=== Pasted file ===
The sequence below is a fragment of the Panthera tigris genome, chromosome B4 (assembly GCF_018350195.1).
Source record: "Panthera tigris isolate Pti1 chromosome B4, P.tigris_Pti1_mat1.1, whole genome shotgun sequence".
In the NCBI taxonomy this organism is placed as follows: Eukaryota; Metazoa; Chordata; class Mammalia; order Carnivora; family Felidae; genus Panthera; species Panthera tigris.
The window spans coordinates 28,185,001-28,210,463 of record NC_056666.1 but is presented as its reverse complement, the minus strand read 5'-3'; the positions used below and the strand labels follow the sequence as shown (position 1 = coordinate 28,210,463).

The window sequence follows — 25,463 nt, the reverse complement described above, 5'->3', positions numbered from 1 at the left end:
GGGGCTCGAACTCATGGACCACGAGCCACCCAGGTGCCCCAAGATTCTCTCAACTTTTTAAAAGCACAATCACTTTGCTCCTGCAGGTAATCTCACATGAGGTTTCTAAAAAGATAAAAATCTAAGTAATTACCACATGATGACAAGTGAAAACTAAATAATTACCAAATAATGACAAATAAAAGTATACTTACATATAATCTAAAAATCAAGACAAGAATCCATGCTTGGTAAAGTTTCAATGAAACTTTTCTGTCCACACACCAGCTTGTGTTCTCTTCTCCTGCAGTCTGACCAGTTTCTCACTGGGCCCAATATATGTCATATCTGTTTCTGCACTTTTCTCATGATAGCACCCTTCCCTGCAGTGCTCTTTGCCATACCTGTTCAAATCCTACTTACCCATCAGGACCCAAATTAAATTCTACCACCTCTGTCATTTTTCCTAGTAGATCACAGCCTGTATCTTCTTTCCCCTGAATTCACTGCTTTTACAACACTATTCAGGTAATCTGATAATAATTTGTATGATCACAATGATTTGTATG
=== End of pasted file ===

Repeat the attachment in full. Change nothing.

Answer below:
The sequence below is a fragment of the Panthera tigris genome, chromosome B4 (assembly GCF_018350195.1).
Source record: "Panthera tigris isolate Pti1 chromosome B4, P.tigris_Pti1_mat1.1, whole genome shotgun sequence".
In the NCBI taxonomy this organism is placed as follows: Eukaryota; Metazoa; Chordata; class Mammalia; order Carnivora; family Felidae; genus Panthera; species Panthera tigris.
The window spans coordinates 28,185,001-28,210,463 of record NC_056666.1 but is presented as its reverse complement, the minus strand read 5'-3'; the positions used below and the strand labels follow the sequence as shown (position 1 = coordinate 28,210,463).

The window sequence follows — 25,463 nt, the reverse complement described above, 5'->3', positions numbered from 1 at the left end:
GGGGCTCGAACTCATGGACCACGAGCCACCCAGGTGCCCCAAGATTCTCTCAACTTTTTAAAAGCACAATCACTTTGCTCCTGCAGGTAATCTCACATGAGGTTTCTAAAAAGATAAAAATCTAAGTAATTACCACATGATGACAAGTGAAAACTAAATAATTACCAAATAATGACAAATAAAAGTATACTTACATATAATCTAAAAATCAAGACAAGAATCCATGCTTGGTAAAGTTTCAATGAAACTTTTCTGTCCACACACCAGCTTGTGTTCTCTTCTCCTGCAGTCTGACCAGTTTCTCACTGGGCCCAATATATGTCATATCTGTTTCTGCACTTTTCTCATGATAGCACCCTTCCCTGCAGTGCTCTTTGCCATACCTGTTCAAATCCTACTTACCCATCAGGACCCAAATTAAATTCTACCACCTCTGTCATTTTTCCTAGTAGATCACAGCCTGTATCTTCTTTCCCCTGAATTCACTGCTTTTACAACACTATTCAGGTAATCTGATAATAATTTGTATGATCACAATGATTTGTATG